Indian food comes alive at these Boston bistros

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With more than 7,400 ethnic Indians in Boston, a number that almost doubled in 10 years, a multitude of restaurants have sprung up in the city that offer cuisine from the South Asian nation. To the delight of many diners, selections and recipes vary from one venue to another, reflecting the vast differences in climate, religious creeds and staple foods in different parts of the country. Fragrance and intense flavors are key to the cuisines of all Indian regions, though, and the aroma of cumin, turmeric, and saffron entice many an epicure to explore India through the palate.

For those looking for the spicy, intense and subtle flavors of India, these three Hub restaurants offer a good selection, all within a typical college student’s price-range:

India Quality

Located in the heart of Kenmore Square, India Quality menu favorites include spinach poori bread and coconut korma dishes. Owner Parmjit Singh is one of the few businessmen who stuck around as the busy area near Fenway Park was transformed from seedy to chic and more family-friendly. Originally from the Punjab region of the Indian subcontinent, Singh opened his restaurant in 1983.

Both the Kenmore Square location and his Punjab Palace in Allston feature home-style cooking and fresh, natural ingredients and draw from local colleges and universities for patrons.

India Quality features a homey décor with dark purple seats and decorated table clothes depicting a woman in traditional prayer. Food is served on decorative dishes with small copper bowls holding the typically shared entrees.

“All spices are fresh, non-chemical, 100 percent all-natural food,” Singh says in a promotional video. “I make my home food and mix in style here. This is my own style of everything.”

Further west, his Punjab Palace offers a more chic choice in a neighborhood with more young professionals. Outside, a large red and black sign displays the location, while inside simple paintings of Indian scenes line the walls, offering a sense of home for Indian immigrants who may dine there. A serving bar that opens into the kitchen lets the aromas of cooking foods waft out to the dining area.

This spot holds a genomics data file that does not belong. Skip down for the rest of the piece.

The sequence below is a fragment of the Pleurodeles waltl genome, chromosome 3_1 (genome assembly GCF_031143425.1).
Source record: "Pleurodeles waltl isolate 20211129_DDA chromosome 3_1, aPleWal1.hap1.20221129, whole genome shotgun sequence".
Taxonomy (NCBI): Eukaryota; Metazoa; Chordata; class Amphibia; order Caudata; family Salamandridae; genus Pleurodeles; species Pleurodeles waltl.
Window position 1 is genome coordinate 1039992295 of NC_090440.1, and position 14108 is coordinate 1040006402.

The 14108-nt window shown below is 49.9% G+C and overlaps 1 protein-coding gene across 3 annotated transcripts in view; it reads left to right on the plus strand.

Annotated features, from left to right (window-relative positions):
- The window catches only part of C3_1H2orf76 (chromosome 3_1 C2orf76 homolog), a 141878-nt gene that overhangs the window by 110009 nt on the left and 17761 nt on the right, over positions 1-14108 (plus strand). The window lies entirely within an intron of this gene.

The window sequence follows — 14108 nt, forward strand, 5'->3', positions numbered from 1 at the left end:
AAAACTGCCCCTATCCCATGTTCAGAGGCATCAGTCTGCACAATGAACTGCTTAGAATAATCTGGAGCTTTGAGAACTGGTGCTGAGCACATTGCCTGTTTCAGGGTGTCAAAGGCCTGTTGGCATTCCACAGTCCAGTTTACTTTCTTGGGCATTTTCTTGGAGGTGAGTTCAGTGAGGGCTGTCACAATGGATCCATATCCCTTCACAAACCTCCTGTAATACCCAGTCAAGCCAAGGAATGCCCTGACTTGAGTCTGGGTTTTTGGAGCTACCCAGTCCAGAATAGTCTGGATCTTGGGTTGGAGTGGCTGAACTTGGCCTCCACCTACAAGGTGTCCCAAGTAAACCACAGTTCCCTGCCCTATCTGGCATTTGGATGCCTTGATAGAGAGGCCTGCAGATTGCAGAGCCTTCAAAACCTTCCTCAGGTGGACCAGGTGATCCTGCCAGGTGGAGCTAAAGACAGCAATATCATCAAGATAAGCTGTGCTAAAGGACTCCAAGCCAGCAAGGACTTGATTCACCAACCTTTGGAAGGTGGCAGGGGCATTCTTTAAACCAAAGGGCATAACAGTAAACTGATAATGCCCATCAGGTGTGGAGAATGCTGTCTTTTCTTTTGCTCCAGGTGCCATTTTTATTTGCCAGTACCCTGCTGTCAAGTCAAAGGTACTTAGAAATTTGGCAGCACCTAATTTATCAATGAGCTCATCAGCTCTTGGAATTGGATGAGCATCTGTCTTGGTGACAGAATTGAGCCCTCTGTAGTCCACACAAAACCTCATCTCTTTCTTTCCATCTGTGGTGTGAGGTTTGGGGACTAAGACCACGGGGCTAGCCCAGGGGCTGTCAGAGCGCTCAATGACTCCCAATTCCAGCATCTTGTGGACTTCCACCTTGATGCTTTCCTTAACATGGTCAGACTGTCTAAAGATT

Those looking for a highly rated, low-cost meal would do well to visit India Quality at 484 Commonwealth Ave. or Punjab Palace at 109 Brighton Ave.


IndianFoodShan-A-Punjab offers modern Indian fare to those on a budget in a renovated former filling station on the Brookline-Allston line in the town’s Coolidge Corner neighborhood. With both authentic Indian dishes and updated cuisine, it has something for everyone.

Once inside, there’s no lack of entertainment with Indian pop music playing in the background while televisions show movies from Bollywood. Modern white dinner plates contrast with the dining room’s green and gold color scheme.

Paneer pakera from Shan-A-Punjab (Beth Treffeisen)

Paneer pakera from Shan-A-Punjab (Beth Treffeisen)

Classic spicy samosas with potatoes and green peas or the paneer pakera, a homemade deep-fried piece of cheese seasoned with spices, make great starters. Entrees include crowd favorites like chicken tikka masala, white meat chicken tandoori-style cooked with rich tomato cream sauce, and palak paneer, fresh spinach simmered in cream and homemade cheese, made spicy by request. Make sure to pair your dishes with a bread such as garlic filled naan to soak up the flavor. If beer is your thing, try a Taj Mahal lager, served in a large bottle for sharing.

For those who don’t want to go out, Shan-A-Punjab at 455 Harvard St. provides home delivery as well.

Guru the Caterer

Chicken korma with aloo methi from Guru the Caterer (Scott P.)

Chicken korma with aloo methi from Guru the Caterer (Scott P.)

Guru the Caterer wasn’t set up as a sit-down restaurant. Rather, it serves North Indian food from locations in downtown Boston and Somerville, building a fan base since 2004 with clients from local universities, companies and residents. But there are spaces to accommodate customers who can’t wait to get back home or to their desks before chowing down.

Pushpinder Bhetia, a former fashion photographer in India, runs the operation, which he created to give Bostonians a way to get a home-cooked Indian lunch sent to them at work.

If you chose to eat right at one of his two locations, there are simple tables where you can sit, though the food is still served in white compartmentalized plastic plates But these are perfect for carrying away your leftovers. Bright orange walls add cheer and Indian style to the décor in both, which provide views of busy kitchens.

Although menu selections rotate, favorites include lamb vindaloo and vegetable pakora, a deep-fried vegetable dish served with a spicy sauce. Guru the Caterer also provides daily combination specials, offering a choice of both vegetarian and meat selections.

The delivery service offered from both venues, at 187 Devonshire St. in Boston and 1295 Broadway in Somerville, can be a great choice for those looking for a quick, flavor-filled lunch without leaving desk , shop or home.